Girl with a Pearl Earring

Girl with a Pearl Earring by Tracy Chevalier

Book: Girl with a Pearl Earring by Tracy Chevalier Read Free Book Online
Authors: Tracy Chevalier
Tags: prose_classic
not discover that it was full.
    When I returned a few minutes later only Pieter the father remained, leaning against the wall. “Thank you,” I said in a low voice as I filled his glass.
    He winked at me. “It was worth it just to hear you call me sir. I’ll never hear that again, will I?” He raised his glass in a mock toast and drank.

    After the feast winter descended on us, and the house became cold and flat. Besides a great deal of cleaning up, there was no longer something to look forward to. The girls, even Aleydis, became difficult, demanding attention, rarely helping. Maria Thins spent longer in her own rooms upstairs than she had before. Franciscus, who had remained quiet all the way through the feast, suffered from wind and began to cry almost constantly. He made a piercing sound that could be heard throughout the house—in the courtyard, in the studio, in the cellar. Given her nature, Catharina was surprisingly patient with the baby, but snapped at everyone else, even her husband.
    I had managed to put Agnes from my mind while preparing for the feast, but memories of her returned even more strongly than before. Now that I had time to think, I thought too much. I was like a dog licking its wounds to clean them but making them worse.
    Worst of all, he was angry with me. Since the night van Ruijven cornered me, perhaps even since Pieter the son smiled at me, he had become more distant. I seemed also to cross paths with him more often than before. Although he went out a great deal—in part to escape Franciscus’ crying—I always seemed to be coming in the front door as he was leaving, or coming down the stairs as he was going up, or sweeping the Crucifixion room when he was looking for Maria Thins there. One day on an errand for Catharina I even met him in Market Square. Each time he nodded politely, then stepped aside to let me pass without looking at me.
    I had offended him, but I did not know how.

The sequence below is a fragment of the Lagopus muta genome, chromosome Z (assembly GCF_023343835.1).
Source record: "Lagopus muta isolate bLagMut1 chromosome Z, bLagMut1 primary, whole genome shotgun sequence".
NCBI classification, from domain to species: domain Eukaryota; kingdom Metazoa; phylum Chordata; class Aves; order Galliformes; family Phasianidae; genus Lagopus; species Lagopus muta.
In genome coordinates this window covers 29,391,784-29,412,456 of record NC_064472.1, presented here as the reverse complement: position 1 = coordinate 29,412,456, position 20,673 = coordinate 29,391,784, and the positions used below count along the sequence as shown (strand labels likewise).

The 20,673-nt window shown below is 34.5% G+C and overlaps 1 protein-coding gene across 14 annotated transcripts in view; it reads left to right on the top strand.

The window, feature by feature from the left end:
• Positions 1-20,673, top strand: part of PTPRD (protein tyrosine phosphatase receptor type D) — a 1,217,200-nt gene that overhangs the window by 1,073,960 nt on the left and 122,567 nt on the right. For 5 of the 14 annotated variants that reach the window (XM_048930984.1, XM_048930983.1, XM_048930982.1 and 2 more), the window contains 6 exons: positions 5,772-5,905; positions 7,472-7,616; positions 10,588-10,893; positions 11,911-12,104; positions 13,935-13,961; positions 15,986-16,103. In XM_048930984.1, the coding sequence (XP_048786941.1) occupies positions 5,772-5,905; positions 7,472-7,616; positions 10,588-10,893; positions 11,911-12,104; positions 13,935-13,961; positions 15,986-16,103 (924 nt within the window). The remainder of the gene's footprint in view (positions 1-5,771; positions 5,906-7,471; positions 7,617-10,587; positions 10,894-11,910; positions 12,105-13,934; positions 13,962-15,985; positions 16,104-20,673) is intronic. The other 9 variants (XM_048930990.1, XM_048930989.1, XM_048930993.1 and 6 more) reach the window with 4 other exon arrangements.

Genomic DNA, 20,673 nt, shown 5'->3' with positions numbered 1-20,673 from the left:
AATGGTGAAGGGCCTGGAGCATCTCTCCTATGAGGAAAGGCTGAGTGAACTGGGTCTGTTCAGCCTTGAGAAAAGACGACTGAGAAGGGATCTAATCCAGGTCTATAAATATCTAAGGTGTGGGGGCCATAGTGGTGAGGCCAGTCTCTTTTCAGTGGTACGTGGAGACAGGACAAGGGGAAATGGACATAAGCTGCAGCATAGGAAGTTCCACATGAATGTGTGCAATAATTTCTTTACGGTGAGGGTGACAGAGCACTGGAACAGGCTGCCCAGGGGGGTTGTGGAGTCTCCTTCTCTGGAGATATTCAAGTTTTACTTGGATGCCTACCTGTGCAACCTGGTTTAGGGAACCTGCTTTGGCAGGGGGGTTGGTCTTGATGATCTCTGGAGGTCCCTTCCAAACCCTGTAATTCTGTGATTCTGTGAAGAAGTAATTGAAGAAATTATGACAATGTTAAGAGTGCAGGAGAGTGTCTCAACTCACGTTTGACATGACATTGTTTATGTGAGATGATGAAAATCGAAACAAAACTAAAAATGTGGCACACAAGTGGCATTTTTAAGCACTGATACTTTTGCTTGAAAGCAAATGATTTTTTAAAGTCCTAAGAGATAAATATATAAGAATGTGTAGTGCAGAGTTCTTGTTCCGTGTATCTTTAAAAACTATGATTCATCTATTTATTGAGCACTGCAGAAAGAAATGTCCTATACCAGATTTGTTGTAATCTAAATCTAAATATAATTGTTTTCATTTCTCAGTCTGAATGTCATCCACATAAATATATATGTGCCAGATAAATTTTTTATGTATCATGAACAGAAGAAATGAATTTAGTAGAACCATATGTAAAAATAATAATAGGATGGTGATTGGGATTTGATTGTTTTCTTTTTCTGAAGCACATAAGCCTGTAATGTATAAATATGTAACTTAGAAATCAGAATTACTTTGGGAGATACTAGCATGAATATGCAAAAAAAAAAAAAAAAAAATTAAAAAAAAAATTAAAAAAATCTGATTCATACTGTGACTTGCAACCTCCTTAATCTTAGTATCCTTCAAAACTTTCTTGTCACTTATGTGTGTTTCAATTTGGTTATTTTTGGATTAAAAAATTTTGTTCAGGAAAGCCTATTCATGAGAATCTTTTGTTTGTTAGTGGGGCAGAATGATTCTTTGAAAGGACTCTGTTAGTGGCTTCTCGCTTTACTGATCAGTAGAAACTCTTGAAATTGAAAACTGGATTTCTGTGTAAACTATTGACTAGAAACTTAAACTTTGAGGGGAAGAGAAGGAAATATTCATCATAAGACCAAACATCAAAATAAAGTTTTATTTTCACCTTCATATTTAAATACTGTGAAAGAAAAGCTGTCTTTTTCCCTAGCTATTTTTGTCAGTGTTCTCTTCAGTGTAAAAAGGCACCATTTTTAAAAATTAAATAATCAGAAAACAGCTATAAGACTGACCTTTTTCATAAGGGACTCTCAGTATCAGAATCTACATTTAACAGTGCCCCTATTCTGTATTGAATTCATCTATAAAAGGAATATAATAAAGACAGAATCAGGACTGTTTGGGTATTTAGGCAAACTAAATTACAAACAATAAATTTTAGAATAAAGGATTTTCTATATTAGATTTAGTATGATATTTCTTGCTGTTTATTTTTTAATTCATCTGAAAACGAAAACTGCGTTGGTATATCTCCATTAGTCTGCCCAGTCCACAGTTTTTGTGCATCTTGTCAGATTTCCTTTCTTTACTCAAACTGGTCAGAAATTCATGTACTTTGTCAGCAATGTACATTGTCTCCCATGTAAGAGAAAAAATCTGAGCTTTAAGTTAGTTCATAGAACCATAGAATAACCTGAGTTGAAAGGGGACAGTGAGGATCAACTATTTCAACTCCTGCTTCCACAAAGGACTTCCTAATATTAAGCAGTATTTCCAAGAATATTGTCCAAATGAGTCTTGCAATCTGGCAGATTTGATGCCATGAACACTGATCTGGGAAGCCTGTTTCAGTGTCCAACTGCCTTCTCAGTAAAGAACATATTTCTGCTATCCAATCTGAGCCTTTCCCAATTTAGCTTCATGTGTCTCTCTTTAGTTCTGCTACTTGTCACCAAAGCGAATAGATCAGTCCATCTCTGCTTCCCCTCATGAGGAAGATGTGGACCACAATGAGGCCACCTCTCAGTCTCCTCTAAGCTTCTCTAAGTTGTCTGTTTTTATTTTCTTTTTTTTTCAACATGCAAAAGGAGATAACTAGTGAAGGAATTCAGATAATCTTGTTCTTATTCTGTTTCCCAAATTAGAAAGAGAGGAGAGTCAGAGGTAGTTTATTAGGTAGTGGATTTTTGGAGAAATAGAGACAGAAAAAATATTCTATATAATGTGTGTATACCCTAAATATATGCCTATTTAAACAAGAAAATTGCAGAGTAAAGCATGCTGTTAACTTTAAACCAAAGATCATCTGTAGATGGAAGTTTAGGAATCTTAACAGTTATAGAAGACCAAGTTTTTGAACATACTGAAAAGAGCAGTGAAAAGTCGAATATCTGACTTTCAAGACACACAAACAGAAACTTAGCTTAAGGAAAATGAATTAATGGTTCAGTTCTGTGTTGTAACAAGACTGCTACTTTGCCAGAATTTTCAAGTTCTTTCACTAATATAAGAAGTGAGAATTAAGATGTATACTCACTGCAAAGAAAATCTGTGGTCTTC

The studio had become cold and flat as well. Before it had felt busy and full of purpose—it was where paintings were being made. Now, though I quickly swept away any dust that settled, it was simply an empty room, waiting for nothing but dust. I did not want it to be a sad place. I wanted to take refuge there, as I had before.
    One morning Maria Thins came to open the door for me and found it already unlocked. We peered into the semidarkness. He was asleep at the table, his head on his arms, his back to the door. Maria Thins backed out. “Must have come up here because of the baby’s cries,” she muttered. I tried to look again but she was blocking the way. She shut the door softly. “Leave him be. You can clean there later.”
    The next morning in the studio I opened all the shutters and looked around the room for something I could do, something I could touch that would not offend him, something I could move that he would not notice. Everything was in its place—the table, the chairs, the desk covered with books and papers, the cupboard with the brushes and knife carefully arranged on top, the easel propped against the wall, the clean palettes next to it. The objects he had painted were packed away in the storeroom or back in use in the house.
    One of the bells of the New Church began to toll the hour. I went to the window to look out. By the time the bell had finished its sixth stroke I knew what I would do.
    I got some water heated on the fire, some soap and clean rags and brought them back to the studio, where I began cleaning the windows. I had to stand on the table to reach the top panes.
    I was washing the last window when I heard him enter the room. I turned to look at him over my left shoulder, my eyes wide. “Sir,” I began nervously. I was not sure how to explain my impulse to clean.
    “Stop.”
    I froze, horrified that I had gone against his wishes.
    “Don’t move.”
    He was staring at me as if a ghost had suddenly appeared in his studio.
    “I’m sorry, sir,” I said, dropping the rag

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